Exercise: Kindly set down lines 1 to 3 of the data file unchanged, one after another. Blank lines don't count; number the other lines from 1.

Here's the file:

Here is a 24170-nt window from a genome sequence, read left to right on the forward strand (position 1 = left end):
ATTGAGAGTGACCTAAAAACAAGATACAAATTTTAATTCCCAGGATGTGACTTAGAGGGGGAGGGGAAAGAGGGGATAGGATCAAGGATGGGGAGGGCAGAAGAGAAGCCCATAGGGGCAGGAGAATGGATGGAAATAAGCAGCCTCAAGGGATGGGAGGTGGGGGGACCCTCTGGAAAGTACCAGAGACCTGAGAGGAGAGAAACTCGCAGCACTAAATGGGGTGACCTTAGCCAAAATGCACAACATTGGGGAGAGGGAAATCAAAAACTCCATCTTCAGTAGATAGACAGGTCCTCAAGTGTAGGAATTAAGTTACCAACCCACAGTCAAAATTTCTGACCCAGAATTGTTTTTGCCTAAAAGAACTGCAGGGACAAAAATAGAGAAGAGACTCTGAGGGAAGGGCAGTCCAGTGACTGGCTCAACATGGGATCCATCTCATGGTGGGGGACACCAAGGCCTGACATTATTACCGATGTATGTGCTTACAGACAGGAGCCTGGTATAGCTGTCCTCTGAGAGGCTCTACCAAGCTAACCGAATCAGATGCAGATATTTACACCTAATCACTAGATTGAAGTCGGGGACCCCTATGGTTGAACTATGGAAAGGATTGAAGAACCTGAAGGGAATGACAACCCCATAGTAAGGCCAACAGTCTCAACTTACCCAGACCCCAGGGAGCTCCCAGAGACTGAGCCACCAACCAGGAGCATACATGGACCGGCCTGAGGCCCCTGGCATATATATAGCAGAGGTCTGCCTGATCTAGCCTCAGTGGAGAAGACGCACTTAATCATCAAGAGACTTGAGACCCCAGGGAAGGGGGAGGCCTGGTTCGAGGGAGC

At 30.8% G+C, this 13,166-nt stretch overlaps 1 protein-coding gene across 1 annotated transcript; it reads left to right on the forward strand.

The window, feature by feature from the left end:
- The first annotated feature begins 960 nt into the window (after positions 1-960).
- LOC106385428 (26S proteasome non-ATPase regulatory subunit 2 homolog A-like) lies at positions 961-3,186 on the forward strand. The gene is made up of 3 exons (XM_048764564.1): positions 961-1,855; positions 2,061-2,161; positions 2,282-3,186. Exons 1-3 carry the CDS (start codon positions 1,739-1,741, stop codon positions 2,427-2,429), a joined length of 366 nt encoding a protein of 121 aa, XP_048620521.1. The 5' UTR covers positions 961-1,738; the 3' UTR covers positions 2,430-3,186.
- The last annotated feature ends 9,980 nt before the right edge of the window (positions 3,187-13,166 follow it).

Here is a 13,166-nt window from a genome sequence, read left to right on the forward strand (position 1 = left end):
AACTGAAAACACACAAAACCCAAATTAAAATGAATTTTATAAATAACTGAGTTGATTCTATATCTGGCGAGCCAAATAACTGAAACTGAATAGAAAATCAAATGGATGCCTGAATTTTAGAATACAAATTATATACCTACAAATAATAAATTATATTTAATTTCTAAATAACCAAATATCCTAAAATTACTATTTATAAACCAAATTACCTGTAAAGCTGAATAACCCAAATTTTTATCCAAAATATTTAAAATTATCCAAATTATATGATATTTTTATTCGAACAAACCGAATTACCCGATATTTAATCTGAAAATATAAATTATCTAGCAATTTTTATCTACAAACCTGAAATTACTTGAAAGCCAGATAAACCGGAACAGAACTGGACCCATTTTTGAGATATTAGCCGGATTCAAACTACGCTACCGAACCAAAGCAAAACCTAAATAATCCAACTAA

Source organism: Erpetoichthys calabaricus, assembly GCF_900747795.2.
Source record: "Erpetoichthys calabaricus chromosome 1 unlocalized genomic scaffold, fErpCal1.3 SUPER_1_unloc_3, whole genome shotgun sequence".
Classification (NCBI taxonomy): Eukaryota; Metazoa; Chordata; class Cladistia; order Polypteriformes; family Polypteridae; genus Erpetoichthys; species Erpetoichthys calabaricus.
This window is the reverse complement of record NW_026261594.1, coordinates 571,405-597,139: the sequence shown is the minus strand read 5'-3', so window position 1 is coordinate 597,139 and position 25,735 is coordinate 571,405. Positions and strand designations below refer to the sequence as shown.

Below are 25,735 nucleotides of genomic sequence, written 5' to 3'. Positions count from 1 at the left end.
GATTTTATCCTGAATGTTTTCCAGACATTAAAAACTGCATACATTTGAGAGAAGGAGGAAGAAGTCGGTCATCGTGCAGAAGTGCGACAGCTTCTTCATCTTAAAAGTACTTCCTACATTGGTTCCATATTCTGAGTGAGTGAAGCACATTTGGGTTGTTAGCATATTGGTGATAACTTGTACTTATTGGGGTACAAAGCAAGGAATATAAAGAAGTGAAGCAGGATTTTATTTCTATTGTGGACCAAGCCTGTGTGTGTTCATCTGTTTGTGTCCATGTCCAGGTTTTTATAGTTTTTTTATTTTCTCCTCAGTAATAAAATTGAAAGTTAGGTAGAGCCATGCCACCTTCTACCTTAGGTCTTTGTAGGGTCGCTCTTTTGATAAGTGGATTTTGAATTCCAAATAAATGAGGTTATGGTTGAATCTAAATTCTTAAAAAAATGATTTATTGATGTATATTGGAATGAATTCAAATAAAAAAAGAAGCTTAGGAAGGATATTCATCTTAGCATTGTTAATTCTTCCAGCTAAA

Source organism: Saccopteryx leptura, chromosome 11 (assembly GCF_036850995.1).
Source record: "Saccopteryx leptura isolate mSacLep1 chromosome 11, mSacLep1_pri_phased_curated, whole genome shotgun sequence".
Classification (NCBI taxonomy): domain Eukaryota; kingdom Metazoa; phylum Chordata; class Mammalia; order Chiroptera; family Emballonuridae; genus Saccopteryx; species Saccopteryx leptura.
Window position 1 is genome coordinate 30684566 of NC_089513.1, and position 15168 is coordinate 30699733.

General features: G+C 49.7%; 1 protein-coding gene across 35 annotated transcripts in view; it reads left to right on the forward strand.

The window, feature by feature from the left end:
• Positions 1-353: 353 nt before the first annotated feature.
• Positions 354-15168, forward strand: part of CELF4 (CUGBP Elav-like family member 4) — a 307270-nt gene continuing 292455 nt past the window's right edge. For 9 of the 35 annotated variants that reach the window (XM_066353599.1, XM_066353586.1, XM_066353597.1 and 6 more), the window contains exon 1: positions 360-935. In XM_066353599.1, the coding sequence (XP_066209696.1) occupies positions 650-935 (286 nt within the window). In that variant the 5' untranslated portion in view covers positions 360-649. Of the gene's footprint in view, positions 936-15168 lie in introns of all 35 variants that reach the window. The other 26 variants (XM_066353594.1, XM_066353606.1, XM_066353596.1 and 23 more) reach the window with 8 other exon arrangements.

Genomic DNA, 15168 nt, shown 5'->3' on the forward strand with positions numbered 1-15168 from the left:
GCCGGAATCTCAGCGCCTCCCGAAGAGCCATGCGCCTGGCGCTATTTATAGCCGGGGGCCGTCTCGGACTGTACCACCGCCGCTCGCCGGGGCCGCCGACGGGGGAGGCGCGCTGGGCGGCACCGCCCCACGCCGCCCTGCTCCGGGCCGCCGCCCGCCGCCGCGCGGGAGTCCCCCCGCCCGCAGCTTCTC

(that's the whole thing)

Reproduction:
Here is a 24170-nt window from a genome sequence, read left to right on the forward strand (position 1 = left end):
ATTGAGAGTGACCTAAAAACAAGATACAAATTTTAATTCCCAGGATGTGACTTAGAGGGGGAGGGGAAAGAGGGGATAGGATCAAGGATGGGGAGGGCAGAAGAGAAGCCCATAGGGGCAGGAGAATGGATGGAAATAAGCAGCCTCAAGGGATGGGAGGTGGGGGGACCCTCTGGAAAGTACCAGAGACCTGAGAGGAGAGAAACTCGCAGCACTAAATGGGGTGACCTTAGCCAAAATGCACAACATTGGGGAGAGGGAAATCAAAAACTCCATCTTCAGTAGATAGACAGGTCCTCAAGTGTAGGAATTAAGTTACCAACCCACAGTCAAAATTTCTGACCCAGAATTGTTTTTGCCTAAAAGAACTGCAGGGACAAAAATAGAGAAGAGACTCTGAGGGAAGGGCAGTCCAGTGACTGGCTCAACATGGGATCCATCTCATGGTGGGGGACACCAAGGCCTGACATTATTACCGATGTATGTGCTTACAGACAGGAGCCTGGTATAGCTGTCCTCTGAGAGGCTCTACCAAGCTAACCGAATCAGATGCAGATATTTACACCTAATCACTAGATTGAAGTCGGGGACCCCTATGGTTGAACTATGGAAAGGATTGAAGAACCTGAAGGGAATGACAACCCCATAGTAAGGCCAACAGTCTCAACTTACCCAGACCCCAGGGAGCTCCCAGAGACTGAGCCACCAACCAGGAGCATACATGGACCGGCCTGAGGCCCCTGGCATATATATAGCAGAGGTCTGCCTGATCTAGCCTCAGTGGAGAAGACGCACTTAATCATCAAGAGACTTGAGACCCCAGGGAAGGGGGAGGCCTGGTTCGAGGGAGC

At 30.8% G+C, this 13,166-nt stretch overlaps 1 protein-coding gene across 1 annotated transcript; it reads left to right on the forward strand.